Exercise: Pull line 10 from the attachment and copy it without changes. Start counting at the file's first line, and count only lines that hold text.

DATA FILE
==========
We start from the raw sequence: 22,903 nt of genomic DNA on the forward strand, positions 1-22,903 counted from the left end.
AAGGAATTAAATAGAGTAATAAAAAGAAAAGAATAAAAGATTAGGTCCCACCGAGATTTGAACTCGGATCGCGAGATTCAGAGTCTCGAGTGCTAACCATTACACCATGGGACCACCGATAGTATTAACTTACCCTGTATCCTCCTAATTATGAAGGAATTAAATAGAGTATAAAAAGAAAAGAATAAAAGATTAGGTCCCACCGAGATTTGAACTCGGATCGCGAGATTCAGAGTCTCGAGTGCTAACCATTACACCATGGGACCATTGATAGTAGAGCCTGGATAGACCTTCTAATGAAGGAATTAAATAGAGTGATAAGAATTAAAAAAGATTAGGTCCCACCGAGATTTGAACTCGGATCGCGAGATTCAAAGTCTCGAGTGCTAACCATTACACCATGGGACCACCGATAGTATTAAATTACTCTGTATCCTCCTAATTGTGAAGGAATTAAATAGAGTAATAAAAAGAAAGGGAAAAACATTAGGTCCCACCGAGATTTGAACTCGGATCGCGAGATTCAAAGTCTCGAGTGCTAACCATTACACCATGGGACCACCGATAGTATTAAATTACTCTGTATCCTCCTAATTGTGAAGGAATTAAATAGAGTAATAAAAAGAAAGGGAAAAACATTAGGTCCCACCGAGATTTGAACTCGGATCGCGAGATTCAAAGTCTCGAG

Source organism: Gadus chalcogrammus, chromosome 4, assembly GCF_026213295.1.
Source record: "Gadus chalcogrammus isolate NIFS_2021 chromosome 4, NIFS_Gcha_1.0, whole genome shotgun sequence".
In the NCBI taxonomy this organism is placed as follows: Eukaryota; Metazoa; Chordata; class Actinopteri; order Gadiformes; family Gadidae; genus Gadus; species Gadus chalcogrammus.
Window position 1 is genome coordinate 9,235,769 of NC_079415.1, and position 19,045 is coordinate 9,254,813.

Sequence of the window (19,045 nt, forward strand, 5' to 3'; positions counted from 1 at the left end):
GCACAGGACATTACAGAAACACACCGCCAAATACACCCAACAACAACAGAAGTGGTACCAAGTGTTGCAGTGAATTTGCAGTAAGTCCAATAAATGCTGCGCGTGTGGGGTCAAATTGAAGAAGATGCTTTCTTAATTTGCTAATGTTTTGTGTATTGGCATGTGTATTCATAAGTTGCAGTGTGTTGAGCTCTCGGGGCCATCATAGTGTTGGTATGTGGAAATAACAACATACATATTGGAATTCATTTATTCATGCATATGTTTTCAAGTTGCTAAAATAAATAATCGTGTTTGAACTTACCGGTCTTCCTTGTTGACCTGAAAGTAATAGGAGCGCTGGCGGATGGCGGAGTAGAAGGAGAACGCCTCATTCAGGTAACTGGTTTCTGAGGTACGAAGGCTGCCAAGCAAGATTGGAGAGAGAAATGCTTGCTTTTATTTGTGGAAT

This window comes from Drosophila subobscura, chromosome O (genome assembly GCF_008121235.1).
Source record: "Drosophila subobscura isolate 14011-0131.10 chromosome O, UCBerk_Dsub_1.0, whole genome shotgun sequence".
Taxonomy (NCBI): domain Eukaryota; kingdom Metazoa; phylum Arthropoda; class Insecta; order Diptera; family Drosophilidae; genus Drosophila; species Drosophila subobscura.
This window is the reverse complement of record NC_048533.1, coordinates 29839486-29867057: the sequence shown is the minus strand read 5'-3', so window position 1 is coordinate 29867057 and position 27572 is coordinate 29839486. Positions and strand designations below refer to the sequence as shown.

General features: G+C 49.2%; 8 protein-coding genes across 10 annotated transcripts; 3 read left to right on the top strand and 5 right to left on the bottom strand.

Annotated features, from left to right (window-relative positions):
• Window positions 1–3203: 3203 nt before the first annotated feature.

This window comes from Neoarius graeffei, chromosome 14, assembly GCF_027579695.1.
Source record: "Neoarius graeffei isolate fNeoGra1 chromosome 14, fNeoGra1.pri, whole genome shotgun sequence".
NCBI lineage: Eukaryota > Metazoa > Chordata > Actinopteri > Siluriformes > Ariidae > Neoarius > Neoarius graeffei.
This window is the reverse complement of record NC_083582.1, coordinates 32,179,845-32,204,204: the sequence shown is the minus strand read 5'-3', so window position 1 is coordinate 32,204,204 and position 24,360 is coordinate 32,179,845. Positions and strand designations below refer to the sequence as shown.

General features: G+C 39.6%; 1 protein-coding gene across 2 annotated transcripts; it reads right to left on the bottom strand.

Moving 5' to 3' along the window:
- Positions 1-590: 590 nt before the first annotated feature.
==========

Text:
Source record: "Drosophila subobscura isolate 14011-0131.10 chromosome O, UCBerk_Dsub_1.0, whole genome shotgun sequence".